Thursday, 12 September 2013

Bit of an update

After my bruising experience finishing off the Welsh climbs I decided it was time to take a break for a few weeks. The school summer holidays are always a very busy time of year and travelling to various parts of the country can be time consuming and accommodation is always difficult and expensive to get hold of. The way I see it the best thing to do is to spend July and August training and preparing for the autumn.

I now have only 33 of the 100 climbs still to complete and my autumn campaign will be starting very soon with a trip to Scotland. I’m looking forward to taking on the Scottish climbs and a summer of decent training rides will hopefully have whipped me into the sort of shape needed to do them justice. We’ll see. I’ll need to be in good shape as I’ll be heading to the Lake District at some point in October to take on the climbs up there and there are some pretty scary bits of road to ride up. I’ve certainly been feeling a bit stronger on the bike lately but the real test of my fitness will, as ever, come when I get out of the car after several hours of driving at the top of some wind blasted hill top and attempt cycle up a famous hill climb. I very much doubt I’ll be noticeably faster but I will hopefully be a little fresher at the end of the longer climbs.

A few technical changes

I’ve also used the time since my trip to Wales to get the bike set up for the challenges ahead. One of the most significant changes to the bike has seen me re-enter the 21st century and have STI shifter and brake levers fitted as a replacement for the bar end shifters I have been using up until now. The reason behind this change is quite simple; bar end shifters are nice and light, reliable and simple to repair when away from home. They do however restrict my ability to climb up steep bits of road out of the saddle as they stick out of the end of the handle bars. Changing gear with my knee is painful and very inconvenient and I’ve noticed recently that I’m now tending to attack the steeper sections on some of the climbs with a bit more force and want to get out of the saddle more. STI shifters leave the ends of the handle bars uncluttered and arguably look better. The ever helpful chaps at Cycles Scuderia fitted the shifters and also installed some Problem Solvers Travel Agents for me. These are beautifully machined pulleys that enable STI brake levers with a very low amount of cable pull to operate V-brakes. I’ve never been a fan of cantilever bakes and have always preferred V brakes as I find them easier to fiddle with.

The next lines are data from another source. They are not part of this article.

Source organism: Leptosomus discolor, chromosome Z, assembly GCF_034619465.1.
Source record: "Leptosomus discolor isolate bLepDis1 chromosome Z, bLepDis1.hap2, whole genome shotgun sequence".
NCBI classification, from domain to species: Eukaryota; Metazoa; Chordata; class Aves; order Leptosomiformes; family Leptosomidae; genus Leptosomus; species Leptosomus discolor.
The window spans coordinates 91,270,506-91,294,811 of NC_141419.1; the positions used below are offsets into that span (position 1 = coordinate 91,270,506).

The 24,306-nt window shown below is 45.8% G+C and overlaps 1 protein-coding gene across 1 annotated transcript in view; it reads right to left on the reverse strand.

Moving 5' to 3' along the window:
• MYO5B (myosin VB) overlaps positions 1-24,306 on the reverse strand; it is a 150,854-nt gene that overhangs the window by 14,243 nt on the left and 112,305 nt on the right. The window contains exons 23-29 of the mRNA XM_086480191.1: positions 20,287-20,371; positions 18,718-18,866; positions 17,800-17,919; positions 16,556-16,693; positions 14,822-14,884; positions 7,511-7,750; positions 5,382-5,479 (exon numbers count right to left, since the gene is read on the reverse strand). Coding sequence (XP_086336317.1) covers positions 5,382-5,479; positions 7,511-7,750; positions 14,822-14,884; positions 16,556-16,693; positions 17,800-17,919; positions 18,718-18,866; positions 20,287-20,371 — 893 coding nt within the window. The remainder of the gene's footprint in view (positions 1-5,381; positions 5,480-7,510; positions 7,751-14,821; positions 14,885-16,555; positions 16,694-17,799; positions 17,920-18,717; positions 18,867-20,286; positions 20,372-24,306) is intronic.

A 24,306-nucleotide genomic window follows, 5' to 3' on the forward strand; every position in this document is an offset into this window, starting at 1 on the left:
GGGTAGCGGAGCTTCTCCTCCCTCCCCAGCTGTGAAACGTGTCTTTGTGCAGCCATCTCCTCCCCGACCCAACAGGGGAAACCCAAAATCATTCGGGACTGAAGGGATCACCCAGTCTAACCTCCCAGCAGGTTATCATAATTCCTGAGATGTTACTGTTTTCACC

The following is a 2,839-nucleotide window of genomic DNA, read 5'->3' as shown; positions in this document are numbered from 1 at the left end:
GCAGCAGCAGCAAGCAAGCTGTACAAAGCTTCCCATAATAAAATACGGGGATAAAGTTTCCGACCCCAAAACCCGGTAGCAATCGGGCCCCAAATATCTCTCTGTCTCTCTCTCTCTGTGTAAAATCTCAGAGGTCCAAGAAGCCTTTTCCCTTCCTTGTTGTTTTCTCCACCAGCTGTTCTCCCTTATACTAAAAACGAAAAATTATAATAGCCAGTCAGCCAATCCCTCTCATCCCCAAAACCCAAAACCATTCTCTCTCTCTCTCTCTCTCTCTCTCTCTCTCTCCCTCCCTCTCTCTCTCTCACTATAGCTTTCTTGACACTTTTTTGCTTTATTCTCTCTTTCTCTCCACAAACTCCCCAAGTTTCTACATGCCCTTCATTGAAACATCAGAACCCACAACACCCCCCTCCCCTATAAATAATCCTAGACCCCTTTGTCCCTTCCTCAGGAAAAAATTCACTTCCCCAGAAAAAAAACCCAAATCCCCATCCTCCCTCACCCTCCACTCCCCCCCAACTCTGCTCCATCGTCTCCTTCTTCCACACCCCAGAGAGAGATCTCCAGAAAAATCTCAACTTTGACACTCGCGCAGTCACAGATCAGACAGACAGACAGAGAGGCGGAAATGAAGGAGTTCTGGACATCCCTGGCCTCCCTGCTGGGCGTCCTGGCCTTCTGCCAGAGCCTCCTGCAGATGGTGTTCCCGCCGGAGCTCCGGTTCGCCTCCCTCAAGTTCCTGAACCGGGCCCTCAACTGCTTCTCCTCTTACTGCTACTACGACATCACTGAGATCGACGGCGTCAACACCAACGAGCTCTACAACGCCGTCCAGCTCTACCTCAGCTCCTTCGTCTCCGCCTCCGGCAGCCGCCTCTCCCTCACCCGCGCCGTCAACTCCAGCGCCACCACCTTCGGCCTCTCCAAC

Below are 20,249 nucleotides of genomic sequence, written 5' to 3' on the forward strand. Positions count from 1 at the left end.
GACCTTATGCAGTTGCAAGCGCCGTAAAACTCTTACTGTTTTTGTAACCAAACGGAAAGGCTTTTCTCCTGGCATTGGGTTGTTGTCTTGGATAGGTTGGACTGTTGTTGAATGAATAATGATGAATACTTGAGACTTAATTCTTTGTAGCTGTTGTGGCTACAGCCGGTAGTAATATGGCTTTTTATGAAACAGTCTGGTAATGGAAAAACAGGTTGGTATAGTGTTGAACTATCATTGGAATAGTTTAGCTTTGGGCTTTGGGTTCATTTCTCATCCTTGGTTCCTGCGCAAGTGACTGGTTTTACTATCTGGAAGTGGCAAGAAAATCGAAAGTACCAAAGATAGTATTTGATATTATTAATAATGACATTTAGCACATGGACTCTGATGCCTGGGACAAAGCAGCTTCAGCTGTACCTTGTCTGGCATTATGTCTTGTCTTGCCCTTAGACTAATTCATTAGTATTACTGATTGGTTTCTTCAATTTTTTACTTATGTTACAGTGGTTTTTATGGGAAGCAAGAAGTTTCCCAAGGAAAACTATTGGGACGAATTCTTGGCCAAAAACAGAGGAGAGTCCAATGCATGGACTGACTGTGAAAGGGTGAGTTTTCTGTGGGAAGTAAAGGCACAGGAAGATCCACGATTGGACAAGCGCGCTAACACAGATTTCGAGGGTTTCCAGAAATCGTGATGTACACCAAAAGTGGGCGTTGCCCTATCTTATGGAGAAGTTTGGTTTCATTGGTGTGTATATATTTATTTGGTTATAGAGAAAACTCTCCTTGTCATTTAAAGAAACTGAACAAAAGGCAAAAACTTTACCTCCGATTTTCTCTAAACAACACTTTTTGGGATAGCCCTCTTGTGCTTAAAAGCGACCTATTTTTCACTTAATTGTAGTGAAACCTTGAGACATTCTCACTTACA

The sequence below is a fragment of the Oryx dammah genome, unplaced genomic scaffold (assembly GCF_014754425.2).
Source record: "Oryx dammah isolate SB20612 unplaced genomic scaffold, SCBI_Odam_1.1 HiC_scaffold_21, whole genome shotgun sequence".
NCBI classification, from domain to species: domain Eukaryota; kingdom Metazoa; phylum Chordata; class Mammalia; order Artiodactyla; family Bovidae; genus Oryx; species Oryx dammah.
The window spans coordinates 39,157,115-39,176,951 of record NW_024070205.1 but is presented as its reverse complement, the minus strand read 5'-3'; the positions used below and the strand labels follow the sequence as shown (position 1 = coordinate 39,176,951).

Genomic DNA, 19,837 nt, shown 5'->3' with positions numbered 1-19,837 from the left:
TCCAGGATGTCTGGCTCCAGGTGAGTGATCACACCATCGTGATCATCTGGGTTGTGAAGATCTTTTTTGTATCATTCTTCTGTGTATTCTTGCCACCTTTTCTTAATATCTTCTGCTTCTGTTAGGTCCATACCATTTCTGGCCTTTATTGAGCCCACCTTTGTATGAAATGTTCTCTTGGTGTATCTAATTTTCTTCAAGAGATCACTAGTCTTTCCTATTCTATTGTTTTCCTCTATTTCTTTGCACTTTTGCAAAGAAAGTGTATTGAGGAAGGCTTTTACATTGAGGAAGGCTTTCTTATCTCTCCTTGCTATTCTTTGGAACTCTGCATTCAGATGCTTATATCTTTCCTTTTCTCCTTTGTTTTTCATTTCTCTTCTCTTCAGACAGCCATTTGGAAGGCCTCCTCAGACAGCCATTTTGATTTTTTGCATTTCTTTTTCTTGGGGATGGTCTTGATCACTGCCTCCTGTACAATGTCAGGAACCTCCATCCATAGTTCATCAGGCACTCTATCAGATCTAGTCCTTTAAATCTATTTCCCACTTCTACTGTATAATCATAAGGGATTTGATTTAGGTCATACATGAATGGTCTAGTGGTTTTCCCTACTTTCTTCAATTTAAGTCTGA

These work astonishingly well and they are very nicely made.

The Travel Agents work brilliantly and I’ve suffered no loss of braking following the change of brake levers. Eagle eyed viewers of my videos will notice that I had the new levers fitted before my recent trips to Wales and apart from the odd messed up gear changes I’m getting on well with them (user error and lack of practice). Having the new levers fitted was also a good excuse to finally cut the steerer tube down to a more aesthetically pleasing length, and thanks to the guys at the bike shop the Uncle John now has properly fitted bar tape, not stuff that looks like it was fitted by a drunk monkey.

No your eyes aren't deceiving you; That is a cut down steerer and properly applied bar tape (I didn't do the bar tape)

In other news my faithful Surly Cross Check, the bike I first used when starting out on the 100 climbs, has finally been stripped down and re-sprayed ahead of a complete rebuild. It was starting to look pretty tatty so I took it to Argos Cycles in Bristol who did an excellent job of turning it from a dull scuffed black to a bright metallic green. Argos Cycles is a fascinating place and there was a fantastic array of old steel frames hanging from the wall, all of them with recently applied and flawless paintwork.

The Cross Check starts its transformation from battered old hack to bling gentlemans cruiser

I’m very much looking forward to rebuilding it with lots of shiny bits and, after 6 years of abuse and hard work, allowing it to have a gentler next few years as a bike for use on summer day trips.

Something to keep you interested

I have never been happy about the fact that my last video of the summer was of me suffering badly on the climb up Bwlch-y-Groes. It isn’t a particularly great watch so ahead of the videos from Scotland I thought I’d post something a little faster. I really enjoyed the Black Mountain climb in Mid Wales and the descent from the top down to the start was even better. The video doesn’t show me riding at my fastest ( I was still getting used to the new brake set up and slightly changed riding position) but hopefully it will whet your appetite for the Scottish footage that I hope to be editing very soon.


Right that's all for now. Scotland awaits.